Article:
The quiet skies

Remembering Iceland’s Eyjafjallajökull volcano

Photos: Ilan Kelman
Iceland’s landscape may give the impression of a peaceful landscape, but the island is an epicenter of volcanic activity.

Adger, Norway

How many times do we recall massive stoppages of air travel? This millennium alone, there was a U.S. ground stop after the Sept. 11, 2001, terrorist attacks, a 60% reduction in commercial air passengers globally from 2019 to 2020 because of the COVID-19 pandemic, and a flight ban across much of Europe in 2010 when an Icelandic volcano erupted.

Eyjafjallajökull in southern Iceland had started its activity sequence in December 2009, leading to a side blast on March 20, 2010. On April 14, 2010, heat from the volcano melted part of the glacier on top, the percolating water met magma (hot, molten rock) inside the mountain, flashing to steam. The rapid expansion of volume from water to steam blows out rock, which we see as an explosive volcanic eruption.

Here, we witnessed a 5.5 mile-high ash plume. A stable weather system blew it over the rest of Europe and held it in place for several days.

When an aircraft flies into a volcanic ash cloud, the ash can enter the cockpit, impeding the pilots. The ash can clog and abrade flight instruments, including airspeed indicators and engines.

Since commercial flights began, over 100 have encountered enough volcanic ash to be a safety concern. So far, no crashes have been attributed to ash. Flights over Indonesia in 1982 and Alaska in 1989 had all their engines stop working and were gliding in for a forced landing/ditching. The pilots eventually restarted engines and brought each aircraft in safely for an emergency landing without any casualties.

These experiences were enough to justify a flight ban as Eyjafjallajökull’s ash wafted across the continent. It prevented crash deaths, but the full toll is hard to calculate. In scenes that the COVID-19 pandemic made familiar, people were separated from dying loved ones, while transportation of organs, bone marrow, and transfusion blood was impeded. Medical procedures were canceled or postponed, as medical staff could not return home.

In Norway, all volunteers and staff with the Norwegian Red Cross were placed on emergency standby to assist with land-based evacuation of people injured or sick who would normally have been transported by air. Visitors grounded at Norway’s airports needed help for rooms, food, and water.

Individual stories made the headlines. Norway’s Prime Minister, Jens Stoltenberg, was in New York for a summit with the U.S. president. The media showcased him governing Norway remotely from a new-fangled handheld device: an iPad. As this was pre-Zoom, a University of Bergen doctorate defense was conducted via Skype. Remote working was amazingly revolutionary!

Others did not let the lack of air travel halt them. British comedian John Cleese was stranded in Oslo, so he reportedly paid over $5,000 for a taxi to Brussels to hop on a train back to the United Kingdom.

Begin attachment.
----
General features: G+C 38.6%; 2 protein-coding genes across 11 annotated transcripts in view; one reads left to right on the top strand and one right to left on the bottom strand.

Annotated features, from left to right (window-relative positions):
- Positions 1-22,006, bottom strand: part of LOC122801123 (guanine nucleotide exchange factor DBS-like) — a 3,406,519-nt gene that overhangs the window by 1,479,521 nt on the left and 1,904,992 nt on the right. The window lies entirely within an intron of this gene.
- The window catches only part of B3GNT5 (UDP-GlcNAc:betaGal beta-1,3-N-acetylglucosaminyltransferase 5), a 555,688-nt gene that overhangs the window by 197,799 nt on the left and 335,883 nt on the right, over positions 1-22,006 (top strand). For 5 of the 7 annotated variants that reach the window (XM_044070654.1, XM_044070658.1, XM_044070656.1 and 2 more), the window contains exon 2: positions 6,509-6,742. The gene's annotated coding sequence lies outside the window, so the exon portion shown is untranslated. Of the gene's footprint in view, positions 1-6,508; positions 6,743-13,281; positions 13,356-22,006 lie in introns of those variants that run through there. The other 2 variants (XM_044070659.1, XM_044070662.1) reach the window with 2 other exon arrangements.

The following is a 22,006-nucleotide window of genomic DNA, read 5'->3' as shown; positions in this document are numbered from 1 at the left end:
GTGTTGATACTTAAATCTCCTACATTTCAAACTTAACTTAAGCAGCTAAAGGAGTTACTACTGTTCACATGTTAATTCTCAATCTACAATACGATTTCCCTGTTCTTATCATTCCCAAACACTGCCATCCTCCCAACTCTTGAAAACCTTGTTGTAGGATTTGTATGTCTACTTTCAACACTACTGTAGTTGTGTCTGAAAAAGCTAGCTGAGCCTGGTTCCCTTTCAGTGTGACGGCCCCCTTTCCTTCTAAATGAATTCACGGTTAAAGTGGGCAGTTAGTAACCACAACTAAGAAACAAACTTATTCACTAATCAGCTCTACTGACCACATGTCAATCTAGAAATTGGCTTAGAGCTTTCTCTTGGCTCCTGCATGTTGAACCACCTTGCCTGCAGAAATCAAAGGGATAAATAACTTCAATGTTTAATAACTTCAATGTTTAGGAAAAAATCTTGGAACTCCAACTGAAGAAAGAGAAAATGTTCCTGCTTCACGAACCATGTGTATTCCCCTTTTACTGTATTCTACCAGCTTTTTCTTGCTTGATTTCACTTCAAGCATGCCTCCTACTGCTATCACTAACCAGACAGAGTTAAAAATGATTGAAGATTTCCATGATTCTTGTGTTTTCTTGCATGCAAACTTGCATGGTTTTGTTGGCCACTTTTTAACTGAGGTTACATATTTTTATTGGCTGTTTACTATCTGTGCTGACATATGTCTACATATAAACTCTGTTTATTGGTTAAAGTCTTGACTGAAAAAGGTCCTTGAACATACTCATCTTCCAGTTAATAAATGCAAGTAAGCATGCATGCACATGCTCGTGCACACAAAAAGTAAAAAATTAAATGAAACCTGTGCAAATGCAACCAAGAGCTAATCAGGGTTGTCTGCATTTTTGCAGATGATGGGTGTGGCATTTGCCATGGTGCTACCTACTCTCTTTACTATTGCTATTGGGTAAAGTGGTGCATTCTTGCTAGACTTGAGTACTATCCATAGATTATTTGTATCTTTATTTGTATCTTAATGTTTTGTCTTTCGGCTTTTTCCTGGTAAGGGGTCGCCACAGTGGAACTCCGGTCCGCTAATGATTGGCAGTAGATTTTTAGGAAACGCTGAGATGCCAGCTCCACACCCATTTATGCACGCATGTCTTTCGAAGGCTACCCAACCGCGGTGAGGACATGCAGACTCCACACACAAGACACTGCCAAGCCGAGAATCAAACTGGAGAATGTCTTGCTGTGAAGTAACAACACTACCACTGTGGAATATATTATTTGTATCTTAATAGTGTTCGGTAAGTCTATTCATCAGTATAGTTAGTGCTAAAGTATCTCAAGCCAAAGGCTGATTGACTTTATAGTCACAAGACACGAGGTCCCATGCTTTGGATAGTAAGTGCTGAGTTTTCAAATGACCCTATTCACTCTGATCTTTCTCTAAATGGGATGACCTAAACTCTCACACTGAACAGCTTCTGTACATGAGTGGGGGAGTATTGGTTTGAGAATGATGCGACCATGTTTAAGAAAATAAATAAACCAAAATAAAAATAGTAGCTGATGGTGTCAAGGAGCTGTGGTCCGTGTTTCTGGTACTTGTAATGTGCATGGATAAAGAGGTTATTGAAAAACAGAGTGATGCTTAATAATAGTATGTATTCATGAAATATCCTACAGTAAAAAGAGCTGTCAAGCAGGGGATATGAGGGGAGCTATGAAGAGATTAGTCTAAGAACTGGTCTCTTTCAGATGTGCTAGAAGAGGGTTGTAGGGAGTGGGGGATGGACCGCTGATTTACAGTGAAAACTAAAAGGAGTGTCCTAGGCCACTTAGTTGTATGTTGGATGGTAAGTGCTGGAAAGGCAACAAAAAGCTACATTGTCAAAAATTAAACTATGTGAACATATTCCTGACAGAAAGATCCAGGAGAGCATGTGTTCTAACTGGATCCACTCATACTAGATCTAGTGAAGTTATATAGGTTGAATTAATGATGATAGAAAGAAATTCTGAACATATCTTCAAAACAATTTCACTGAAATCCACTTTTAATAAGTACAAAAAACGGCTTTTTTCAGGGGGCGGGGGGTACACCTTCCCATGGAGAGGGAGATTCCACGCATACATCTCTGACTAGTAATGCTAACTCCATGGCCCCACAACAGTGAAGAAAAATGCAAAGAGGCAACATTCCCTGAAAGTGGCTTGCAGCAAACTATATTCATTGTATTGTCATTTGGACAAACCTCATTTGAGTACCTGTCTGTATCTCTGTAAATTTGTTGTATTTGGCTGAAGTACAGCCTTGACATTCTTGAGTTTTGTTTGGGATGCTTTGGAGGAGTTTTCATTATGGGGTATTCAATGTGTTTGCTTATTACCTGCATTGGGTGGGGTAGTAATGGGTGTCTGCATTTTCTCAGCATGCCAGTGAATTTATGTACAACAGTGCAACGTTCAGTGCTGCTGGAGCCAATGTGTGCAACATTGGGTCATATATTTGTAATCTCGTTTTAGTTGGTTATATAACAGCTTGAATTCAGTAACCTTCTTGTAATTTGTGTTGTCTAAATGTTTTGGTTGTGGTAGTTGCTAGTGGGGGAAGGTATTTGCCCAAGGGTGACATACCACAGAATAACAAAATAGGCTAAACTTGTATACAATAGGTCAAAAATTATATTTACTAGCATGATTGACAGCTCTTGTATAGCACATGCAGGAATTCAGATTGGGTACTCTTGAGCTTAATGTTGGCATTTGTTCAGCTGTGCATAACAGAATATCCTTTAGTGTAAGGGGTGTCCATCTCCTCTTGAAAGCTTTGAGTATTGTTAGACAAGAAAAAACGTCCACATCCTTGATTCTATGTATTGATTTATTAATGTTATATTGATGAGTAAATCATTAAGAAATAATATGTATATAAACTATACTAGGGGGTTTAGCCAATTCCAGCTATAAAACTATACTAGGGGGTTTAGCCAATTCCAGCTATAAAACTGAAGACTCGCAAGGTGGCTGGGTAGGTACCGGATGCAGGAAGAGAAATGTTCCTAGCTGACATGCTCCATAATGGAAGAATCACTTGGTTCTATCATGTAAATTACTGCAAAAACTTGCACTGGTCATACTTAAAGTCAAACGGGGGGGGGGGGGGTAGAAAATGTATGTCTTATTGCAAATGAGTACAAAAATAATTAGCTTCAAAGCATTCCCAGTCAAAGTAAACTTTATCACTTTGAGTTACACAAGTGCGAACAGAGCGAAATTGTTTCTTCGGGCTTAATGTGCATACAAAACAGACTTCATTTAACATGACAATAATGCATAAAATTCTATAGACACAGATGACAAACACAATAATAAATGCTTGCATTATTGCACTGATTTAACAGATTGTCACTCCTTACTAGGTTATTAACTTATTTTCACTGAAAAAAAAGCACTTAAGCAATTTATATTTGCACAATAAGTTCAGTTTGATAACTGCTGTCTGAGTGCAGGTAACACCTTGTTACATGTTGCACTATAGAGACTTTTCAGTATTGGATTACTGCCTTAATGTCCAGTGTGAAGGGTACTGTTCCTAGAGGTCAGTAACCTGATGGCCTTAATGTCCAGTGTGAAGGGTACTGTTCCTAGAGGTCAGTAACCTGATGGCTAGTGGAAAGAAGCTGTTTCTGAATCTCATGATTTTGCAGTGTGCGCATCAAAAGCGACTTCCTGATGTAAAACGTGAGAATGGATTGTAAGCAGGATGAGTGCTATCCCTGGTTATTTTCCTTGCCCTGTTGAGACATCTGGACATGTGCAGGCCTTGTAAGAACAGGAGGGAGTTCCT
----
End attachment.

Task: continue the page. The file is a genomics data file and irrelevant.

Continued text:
Although estimates indicate that over 800,000 passenger air journeys were lost for Norway, many people found alternative routes, completed their tasks without travel, or postponed their journeys. Tabulating net losses is not straightforward.

Despite the adjustments, the situation tottered on the edge of being unmanageable. Had the grounding continued for just a few days longer, many industries would have shut down because of  lack of parts and products. Some medicine and food stocks would have run out with few plans in place for emergency deliveries, such as by risking military aircraft or passenger-less jets or via fast ships.

Yet the likelihood of a prolonged ash blanket is low. Even with a volcano continually spewing out ash, it disperses in different directions as weather changes. Airport closures for days at a time might occur, but different airports would close at different times. Nonetheless, long-term shutdowns over a wide swath remain a realistic scenario.

The key is preparedness. We know it could happen, so be ready. And not only for aircraft, but also consider that volcanic ash kills crops, jams computers, and infiltrates every nook and cranny—most notably our lungs, leading to short-term breathing difficulties and long-term lung scarring plus possible cancers.

Eyjafjallajökull was not the first and it will not be the last. With terrorism, disease, and solar flares interfering with electronics and giving high radiation doses, in addition to volcanic ash, should we assume that we will always have frequent, affordable, global transport?

This article originally appeared in the July 29, 2022, issue of The Norwegian American.

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Ilan Kelman

Ilan Kelman is Professor of Disasters and Health at University College London, England, and Professor II at the University of Agder, Norway. His overall research interest is linking disasters and health, including the integration of climate change into disaster research and health research. Follow him at and @ILANKELMAN on Twitter and Instagram.